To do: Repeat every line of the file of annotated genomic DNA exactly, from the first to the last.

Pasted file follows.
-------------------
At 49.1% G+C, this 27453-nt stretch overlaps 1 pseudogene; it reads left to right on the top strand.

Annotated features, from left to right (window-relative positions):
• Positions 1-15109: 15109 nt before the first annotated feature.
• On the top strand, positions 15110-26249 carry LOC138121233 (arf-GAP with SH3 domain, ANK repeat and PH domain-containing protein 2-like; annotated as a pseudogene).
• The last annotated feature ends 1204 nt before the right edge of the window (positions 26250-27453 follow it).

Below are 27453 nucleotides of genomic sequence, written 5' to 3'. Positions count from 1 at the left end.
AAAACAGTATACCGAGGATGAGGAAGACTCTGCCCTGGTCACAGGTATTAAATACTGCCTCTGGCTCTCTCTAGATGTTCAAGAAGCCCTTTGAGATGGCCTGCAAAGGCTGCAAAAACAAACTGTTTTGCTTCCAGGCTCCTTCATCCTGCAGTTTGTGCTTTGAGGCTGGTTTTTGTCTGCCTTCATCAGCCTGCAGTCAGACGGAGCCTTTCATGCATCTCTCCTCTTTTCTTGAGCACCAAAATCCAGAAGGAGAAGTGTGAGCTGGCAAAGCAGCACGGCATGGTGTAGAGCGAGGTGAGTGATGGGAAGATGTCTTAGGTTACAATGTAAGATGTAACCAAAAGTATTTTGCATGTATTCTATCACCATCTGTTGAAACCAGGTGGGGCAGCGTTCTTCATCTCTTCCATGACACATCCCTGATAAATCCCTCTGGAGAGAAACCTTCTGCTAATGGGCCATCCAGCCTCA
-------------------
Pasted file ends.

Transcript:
At 49.1% G+C, this 27453-nt stretch overlaps 1 pseudogene; it reads left to right on the top strand.

Annotated features, from left to right (window-relative positions):
• Positions 1-15109: 15109 nt before the first annotated feature.
• On the top strand, positions 15110-26249 carry LOC138121233 (arf-GAP with SH3 domain, ANK repeat and PH domain-containing protein 2-like; annotated as a pseudogene).
• The last annotated feature ends 1204 nt before the right edge of the window (positions 26250-27453 follow it).

Below are 27453 nucleotides of genomic sequence, written 5' to 3'. Positions count from 1 at the left end.
AAAACAGTATACCGAGGATGAGGAAGACTCTGCCCTGGTCACAGGTATTAAATACTGCCTCTGGCTCTCTCTAGATGTTCAAGAAGCCCTTTGAGATGGCCTGCAAAGGCTGCAAAAACAAACTGTTTTGCTTCCAGGCTCCTTCATCCTGCAGTTTGTGCTTTGAGGCTGGTTTTTGTCTGCCTTCATCAGCCTGCAGTCAGACGGAGCCTTTCATGCATCTCTCCTCTTTTCTTGAGCACCAAAATCCAGAAGGAGAAGTGTGAGCTGGCAAAGCAGCACGGCATGGTGTAGAGCGAGGTGAGTGATGGGAAGATGTCTTAGGTTACAATGTAAGATGTAACCAAAAGTATTTTGCATGTATTCTATCACCATCTGTTGAAACCAGGTGGGGCAGCGTTCTTCATCTCTTCCATGACACATCCCTGATAAATCCCTCTGGAGAGAAACCTTCTGCTAATGGGCCATCCAGCCTCA